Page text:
Published: Sat, April 21, 2018
Worldwide | By Lisa Hogan

Alfie Evans: Court rules hospital to begin 'end of life' plan

Alfie Evans: Court rules hospital to begin 'end of life' plan

Alfie Evans, who is 22 months old, has a rare degenerative neurological condition which has not been definitively diagnosed.

The U.K. Supreme Court struck down the final appeal to allow Alfie Evans to live and receive further treatment, and instead approved plans for his death.

The Supreme Court rejected the parents argument that Alfie, who is terminally ill, was being unlawfully detained at Alder Hey hospital in Liverpool.

He noted, however, that "Alfie is a British citizen and Italy respects the decisions made in the framework of British national jurisdiction" and that "the British national healthcare system and medical standards are among the highest in the world".

The parents of Alfie Evans have lost the latest stage of their legal fight to move him to a hospital in Rome after failing to persuade Supreme Court justices to consider their case.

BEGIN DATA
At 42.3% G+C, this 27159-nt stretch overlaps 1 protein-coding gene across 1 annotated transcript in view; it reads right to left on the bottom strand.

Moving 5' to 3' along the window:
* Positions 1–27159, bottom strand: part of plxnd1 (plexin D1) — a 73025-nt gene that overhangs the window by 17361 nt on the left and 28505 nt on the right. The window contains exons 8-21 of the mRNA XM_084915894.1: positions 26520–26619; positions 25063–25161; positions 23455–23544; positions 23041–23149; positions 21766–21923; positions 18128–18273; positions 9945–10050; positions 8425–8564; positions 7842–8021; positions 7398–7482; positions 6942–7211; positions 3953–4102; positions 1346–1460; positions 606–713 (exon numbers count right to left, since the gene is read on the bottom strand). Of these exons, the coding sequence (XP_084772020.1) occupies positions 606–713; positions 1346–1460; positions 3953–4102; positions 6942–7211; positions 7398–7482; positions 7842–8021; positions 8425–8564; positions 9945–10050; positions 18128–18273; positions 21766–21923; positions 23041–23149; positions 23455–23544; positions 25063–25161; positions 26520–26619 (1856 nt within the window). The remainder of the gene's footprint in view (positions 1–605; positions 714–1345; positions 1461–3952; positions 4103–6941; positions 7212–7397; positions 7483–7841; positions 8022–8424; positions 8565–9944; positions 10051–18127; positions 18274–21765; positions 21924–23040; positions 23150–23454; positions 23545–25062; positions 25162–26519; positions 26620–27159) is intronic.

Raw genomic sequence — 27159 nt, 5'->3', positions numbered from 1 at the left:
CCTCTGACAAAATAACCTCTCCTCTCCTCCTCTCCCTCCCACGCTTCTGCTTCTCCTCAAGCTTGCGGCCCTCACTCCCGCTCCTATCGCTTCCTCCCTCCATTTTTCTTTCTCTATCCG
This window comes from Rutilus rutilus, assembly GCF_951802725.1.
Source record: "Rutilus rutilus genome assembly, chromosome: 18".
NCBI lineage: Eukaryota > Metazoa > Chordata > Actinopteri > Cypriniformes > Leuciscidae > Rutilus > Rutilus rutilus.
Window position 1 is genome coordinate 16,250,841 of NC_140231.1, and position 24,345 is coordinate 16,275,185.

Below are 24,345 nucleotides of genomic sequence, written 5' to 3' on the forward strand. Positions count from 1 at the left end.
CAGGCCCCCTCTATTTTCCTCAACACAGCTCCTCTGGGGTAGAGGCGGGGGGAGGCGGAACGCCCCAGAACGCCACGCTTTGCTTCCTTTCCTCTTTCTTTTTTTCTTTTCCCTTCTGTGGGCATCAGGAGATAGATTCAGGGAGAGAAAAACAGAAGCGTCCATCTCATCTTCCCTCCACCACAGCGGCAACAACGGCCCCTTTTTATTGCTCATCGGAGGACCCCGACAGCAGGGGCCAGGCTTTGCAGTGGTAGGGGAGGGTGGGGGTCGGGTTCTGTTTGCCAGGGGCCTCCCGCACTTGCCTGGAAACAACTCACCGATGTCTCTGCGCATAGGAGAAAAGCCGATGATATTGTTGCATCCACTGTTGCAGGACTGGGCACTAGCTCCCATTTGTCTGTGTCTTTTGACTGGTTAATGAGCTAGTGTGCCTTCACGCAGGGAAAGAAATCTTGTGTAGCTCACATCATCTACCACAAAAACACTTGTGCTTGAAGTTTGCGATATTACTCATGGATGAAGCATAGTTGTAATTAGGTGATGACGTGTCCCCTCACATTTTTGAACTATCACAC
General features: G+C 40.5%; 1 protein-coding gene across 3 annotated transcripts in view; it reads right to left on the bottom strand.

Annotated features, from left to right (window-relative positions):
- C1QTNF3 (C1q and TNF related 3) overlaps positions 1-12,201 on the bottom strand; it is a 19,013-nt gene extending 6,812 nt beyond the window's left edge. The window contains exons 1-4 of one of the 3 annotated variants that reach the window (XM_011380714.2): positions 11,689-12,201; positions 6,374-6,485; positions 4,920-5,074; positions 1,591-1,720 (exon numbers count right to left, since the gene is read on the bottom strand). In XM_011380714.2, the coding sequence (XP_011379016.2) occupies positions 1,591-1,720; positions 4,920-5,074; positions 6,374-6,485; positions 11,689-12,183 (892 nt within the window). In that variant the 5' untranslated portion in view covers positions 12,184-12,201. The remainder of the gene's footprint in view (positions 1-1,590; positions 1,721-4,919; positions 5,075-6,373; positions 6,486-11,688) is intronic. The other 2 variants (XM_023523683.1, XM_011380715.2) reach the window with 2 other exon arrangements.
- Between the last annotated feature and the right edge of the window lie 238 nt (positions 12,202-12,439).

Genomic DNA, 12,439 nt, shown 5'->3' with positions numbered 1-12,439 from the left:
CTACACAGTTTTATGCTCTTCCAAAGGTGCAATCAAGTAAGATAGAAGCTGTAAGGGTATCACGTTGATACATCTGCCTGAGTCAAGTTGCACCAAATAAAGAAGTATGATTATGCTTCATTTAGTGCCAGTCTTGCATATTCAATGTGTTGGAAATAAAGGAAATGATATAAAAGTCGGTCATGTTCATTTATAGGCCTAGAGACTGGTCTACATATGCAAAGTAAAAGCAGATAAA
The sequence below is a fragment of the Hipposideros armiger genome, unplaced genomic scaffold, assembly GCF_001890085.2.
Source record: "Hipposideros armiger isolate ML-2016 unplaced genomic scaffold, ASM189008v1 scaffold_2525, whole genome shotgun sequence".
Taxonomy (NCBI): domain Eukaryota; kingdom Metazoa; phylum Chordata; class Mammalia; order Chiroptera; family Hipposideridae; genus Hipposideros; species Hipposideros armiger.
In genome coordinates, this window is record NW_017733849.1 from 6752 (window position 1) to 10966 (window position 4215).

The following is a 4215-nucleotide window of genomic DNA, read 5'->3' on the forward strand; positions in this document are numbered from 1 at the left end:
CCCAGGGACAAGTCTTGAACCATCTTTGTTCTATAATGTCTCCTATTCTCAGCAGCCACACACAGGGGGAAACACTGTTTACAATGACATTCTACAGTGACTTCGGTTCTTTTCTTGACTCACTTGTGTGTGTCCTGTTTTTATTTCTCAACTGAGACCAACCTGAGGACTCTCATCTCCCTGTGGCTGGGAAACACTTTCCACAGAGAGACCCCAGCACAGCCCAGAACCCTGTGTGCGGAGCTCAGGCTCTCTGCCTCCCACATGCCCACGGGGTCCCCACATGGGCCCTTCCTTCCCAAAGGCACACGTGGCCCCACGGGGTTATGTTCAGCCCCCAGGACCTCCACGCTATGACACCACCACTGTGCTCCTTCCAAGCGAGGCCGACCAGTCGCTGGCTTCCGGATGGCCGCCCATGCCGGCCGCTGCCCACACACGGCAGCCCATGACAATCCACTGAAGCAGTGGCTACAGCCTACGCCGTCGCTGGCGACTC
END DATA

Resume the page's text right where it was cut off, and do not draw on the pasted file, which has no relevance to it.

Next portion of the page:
Tom Evans and Kate James were seeking to overturn a court order directing Alder Hey Children's hospital in Liverpool to remove their son's ventilator. Crowds of supporters also besieged Alder Hey Hospital to demonstrate and protest on Alfie's behalf.

In its ruling, the Supreme Court said, "Alfie looks like a normal baby, but the unanimous opinion of the doctors who have examined him and the scans of his brain is that nearly all of his brain has been destroyed". But that it has happened and is continuing to happen can not be denied.

The parents are fighting for the right to move their son to the hospital in Rome where he will have more time as doctors search for a diagnosis. It means that Alfie can not breathe, or eat, or drink without sophisticated medical treatment.

It comes after the Court of Appeal ruled on Monday it was in Alfie's "best interest" to have ventilation removed and be treated with palliative care. "It also means that there is no hope of his ever getting better".

Alfie's father responded angrily to the decision. "When they decided not to hear the case, it meant that domestic remedies were exhausted, and we therefore have a right of appeal to the Strasbourg court".

In what appears to be the end of the road for his parents" battle, the Supreme Court's Lady Hale, Lord Kerr and Lord Wilson, reiterated that "parental rights are not absolute'.

"It is one thing to argue any medical treatment is futile, it is quite another thing to say someone should die because their quality of life is futile". He said flying Alfie to a foreign hospital would be wrong and pointless. We are appealing today because we have got to act quickly.

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